U.S. Indian Scout Belt, Belt Plate, and Cartridge Box

The uniform of Bill Warrior, Black Seminole Indian Scout

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This belt and tunic were worn by Corporal Bill Warrior, a Black Seminole Indian Scout. Stationed at Fort Clark near Brackettville, Texas, he spent 11 years patrolling the Texas/Mexico border. The red and white stitching and piping found on Warrior's dress tunic and belt indicate he was an Indian Scout. Warrior personalized his uniform by scratching his initials, BW, upside down onto the front of his cartridge box.

The Indian Scouts formed when the U.S. government realized its conventional tactics were insufficient against American Indian tribes resistant to U.S. attempts to take their lands and sovereignty. An 1866 act of Congress authorized the creation of the Indian Scouts, marking the first time American Indians could formally enlist. Informally, they had been acting as scouts or fighting in American wars and conflicts since before 1776.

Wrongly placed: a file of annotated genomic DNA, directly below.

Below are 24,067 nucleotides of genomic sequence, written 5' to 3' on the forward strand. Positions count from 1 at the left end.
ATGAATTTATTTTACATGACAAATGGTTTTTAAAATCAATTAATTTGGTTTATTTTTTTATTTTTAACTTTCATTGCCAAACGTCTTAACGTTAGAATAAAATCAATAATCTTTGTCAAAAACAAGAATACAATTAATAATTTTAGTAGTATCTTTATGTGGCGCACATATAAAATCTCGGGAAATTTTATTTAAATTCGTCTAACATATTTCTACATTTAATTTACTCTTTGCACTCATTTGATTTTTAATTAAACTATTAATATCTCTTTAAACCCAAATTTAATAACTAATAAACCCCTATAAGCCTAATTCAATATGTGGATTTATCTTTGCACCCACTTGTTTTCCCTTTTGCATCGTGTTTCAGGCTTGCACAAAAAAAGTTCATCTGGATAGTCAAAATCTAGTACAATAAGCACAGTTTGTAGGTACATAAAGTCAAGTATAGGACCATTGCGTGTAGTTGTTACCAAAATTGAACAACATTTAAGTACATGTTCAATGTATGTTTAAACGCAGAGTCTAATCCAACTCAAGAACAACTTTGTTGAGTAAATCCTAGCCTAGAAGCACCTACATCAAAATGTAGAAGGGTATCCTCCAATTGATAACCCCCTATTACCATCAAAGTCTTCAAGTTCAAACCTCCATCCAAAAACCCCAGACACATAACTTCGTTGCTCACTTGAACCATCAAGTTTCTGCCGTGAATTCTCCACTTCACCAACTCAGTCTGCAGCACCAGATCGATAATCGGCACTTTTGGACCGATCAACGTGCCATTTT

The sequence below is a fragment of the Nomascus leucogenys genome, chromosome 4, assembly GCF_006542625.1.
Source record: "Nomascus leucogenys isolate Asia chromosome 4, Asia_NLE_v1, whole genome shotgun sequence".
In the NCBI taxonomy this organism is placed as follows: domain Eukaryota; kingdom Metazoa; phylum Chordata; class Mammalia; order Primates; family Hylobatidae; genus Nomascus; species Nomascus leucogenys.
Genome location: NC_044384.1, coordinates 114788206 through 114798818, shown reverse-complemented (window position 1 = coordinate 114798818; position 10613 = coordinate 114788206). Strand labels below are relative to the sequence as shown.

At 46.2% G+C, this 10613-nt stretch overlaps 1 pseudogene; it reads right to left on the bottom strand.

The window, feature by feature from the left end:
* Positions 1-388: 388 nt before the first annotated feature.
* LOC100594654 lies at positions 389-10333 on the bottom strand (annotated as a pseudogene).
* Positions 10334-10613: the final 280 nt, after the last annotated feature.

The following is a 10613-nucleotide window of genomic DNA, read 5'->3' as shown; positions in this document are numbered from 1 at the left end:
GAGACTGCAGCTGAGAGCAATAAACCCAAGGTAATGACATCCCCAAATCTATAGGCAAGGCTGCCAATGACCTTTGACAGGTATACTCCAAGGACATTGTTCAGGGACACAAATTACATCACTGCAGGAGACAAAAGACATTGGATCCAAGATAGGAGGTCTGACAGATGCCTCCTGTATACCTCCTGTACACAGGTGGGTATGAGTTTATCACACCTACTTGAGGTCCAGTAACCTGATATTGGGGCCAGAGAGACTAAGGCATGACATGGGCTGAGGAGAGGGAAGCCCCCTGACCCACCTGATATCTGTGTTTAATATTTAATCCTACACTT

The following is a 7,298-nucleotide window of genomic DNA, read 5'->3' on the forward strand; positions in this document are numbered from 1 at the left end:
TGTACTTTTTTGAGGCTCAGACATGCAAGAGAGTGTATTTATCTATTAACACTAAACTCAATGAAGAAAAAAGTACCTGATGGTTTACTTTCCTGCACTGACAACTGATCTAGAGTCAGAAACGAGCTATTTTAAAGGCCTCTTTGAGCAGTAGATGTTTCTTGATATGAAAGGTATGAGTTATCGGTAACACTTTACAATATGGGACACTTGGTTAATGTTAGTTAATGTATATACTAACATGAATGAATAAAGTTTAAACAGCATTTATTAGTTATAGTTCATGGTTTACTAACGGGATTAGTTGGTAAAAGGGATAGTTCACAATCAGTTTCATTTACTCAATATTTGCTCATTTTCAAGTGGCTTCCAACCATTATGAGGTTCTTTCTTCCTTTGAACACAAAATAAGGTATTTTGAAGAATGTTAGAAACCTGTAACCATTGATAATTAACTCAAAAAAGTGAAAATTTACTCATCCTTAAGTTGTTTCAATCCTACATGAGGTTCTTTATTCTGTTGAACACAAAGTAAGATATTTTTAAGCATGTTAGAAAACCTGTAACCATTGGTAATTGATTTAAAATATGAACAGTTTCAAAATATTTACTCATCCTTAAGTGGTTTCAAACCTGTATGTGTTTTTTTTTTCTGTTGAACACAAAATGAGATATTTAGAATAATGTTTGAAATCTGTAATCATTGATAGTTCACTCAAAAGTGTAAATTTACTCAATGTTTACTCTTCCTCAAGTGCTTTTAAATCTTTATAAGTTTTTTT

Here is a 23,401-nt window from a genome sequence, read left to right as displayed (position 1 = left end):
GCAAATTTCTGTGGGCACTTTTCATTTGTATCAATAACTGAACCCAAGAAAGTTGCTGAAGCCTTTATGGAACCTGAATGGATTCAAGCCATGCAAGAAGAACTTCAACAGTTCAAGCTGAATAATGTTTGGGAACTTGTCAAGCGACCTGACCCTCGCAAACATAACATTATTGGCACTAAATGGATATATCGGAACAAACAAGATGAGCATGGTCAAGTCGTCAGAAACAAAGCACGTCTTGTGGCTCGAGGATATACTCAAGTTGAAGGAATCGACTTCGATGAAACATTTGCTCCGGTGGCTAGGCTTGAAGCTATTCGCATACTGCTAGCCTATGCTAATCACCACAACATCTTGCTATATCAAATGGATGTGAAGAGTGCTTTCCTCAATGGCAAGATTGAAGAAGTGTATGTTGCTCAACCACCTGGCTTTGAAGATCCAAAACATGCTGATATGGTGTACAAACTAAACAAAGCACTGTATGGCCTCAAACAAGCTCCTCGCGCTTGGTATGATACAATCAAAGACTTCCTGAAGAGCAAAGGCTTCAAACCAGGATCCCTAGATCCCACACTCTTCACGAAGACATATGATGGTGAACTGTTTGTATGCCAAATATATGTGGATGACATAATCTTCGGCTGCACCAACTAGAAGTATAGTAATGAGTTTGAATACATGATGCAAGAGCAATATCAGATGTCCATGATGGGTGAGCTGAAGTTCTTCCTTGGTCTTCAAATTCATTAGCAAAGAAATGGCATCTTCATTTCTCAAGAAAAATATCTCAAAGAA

Most Indian Scout units were temporary and included Scouts from multiple tribes. Three of the objects seen here are from Black Seminole Indian Scouts (called Seminole-Negro Indian Scouts by the U.S. Army) who are descendants of enslaved Africans who had been freed or had escaped and sought refuge with the Seminole Tribe of Florida. In 1870, the U.S. Army invited Black Seminoles, then living in Mexico, to serve as Scouts.

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U.S. Indian Scout Belt, Belt Plate, and Cartridge Box Artifact from San Antonio
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